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Little Feat Join The Band Review

Album. Released 2008.  

BBC Review

One for completists only.

Michael Quinn 2008

Join The Band arrives 29 years almost to the day that Little Feat founder Lowell George passed away at the age of 34.

What he might have made of this decidedly relaxed trawl by surviving band members through the back catalogue in the company of assorted 'friends' is probably best left unanswered. A nod towards modernity throws in material new to the band, most notably in the shape of Wood Guthrie's anthemic This Land is Your Land.

A cautionary word to begin with: if the word 'friends' has fabled Feat collaborators such as Dylan, Willie Nelson, Brian Wilson or John Lee Hooker leaping excitedly to mind, heightening the anticipation of what is to come, prepare to be disappointed.

The brightest luminary to be found here is Emmylou Harris who brings the curtain down on the 14-track compendium with an agreeable enough cover of 1972's Sailin' Shoes, the title track of the band's second album. Arguably, Bob Seger could also lay claim to A-List credentials, and certainly he delivers a red-blooded version of the Jeffrey Steele penned Something In The Water with all the country-rocker credentials he can muster.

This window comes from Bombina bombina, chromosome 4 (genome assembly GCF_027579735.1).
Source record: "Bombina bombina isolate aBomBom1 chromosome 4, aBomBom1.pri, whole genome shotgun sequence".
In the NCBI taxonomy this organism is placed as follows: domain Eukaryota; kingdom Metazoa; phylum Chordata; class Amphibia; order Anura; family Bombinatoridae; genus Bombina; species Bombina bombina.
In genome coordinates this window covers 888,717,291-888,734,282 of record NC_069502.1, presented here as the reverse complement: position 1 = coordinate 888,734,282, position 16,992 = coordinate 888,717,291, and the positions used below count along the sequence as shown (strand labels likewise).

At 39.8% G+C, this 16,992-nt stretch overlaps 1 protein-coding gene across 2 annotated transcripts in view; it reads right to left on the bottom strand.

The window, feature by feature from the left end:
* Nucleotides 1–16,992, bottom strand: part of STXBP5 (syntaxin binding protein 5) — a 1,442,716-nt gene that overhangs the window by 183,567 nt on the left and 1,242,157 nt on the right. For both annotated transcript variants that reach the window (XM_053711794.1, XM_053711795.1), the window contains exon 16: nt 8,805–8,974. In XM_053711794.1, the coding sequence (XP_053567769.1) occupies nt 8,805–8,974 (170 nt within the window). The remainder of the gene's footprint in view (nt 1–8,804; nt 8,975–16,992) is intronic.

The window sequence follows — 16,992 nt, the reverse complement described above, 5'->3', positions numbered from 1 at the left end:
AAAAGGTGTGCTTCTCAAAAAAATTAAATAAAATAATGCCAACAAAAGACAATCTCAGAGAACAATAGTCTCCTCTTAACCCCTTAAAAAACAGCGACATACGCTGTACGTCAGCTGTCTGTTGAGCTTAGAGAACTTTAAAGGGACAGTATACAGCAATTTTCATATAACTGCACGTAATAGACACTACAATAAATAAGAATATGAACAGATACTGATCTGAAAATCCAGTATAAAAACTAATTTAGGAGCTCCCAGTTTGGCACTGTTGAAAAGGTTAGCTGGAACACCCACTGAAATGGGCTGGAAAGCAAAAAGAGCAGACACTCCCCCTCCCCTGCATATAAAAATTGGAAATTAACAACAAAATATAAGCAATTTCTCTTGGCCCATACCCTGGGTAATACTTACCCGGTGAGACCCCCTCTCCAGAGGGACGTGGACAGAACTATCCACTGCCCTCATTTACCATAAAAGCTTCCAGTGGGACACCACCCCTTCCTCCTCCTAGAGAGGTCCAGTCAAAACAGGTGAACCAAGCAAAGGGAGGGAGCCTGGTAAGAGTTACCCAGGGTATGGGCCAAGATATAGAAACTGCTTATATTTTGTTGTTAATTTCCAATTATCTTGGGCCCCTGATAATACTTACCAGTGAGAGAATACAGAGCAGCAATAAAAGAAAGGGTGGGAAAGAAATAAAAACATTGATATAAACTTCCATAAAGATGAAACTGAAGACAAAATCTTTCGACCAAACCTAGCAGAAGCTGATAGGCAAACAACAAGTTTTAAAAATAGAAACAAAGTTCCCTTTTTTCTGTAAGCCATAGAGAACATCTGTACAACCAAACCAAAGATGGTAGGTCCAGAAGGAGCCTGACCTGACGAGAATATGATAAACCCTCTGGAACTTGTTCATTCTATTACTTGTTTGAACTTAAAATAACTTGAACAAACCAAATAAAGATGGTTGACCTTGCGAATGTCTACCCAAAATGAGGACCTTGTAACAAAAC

After that, well… it really all depends on whether you remember Little Feat as something more than mere bluesy, alt-country crooners. And whether your boat is floated by the thought of Vince Gill (who puts in two appearances, most successfully on Spanish Moon from 1974's fourth long-player, Feats Don't Fail Me Now), or another two-time guest, Jimmy Buffett, who reprises his own Will Kimbrough/Gwil Owen-penned signature, Champion Of The World, with wistful rootsy conviction.

The trouble is, the more you listen to these perfectly adequately delivered performances, the more you begin to detect an unsettlingly self-satisfied accent, one heightened rather than diluted by the assembled fawning extras, who include banjo virtuoso Béla Fleck, slide guitar bluesman Sonny Landreth, and rhinestone-coated country-and-western duo, Brooks and Dunn.

Making an album just because you can is surely not enough reason to actually do so, especially when it turns out to be as self-referentially dull and uninspiring as this.

It's probably best not to wonder what the inspirational Lowell George would have made of this schmaltzy flavour-free smorgasbord. One for completists only.

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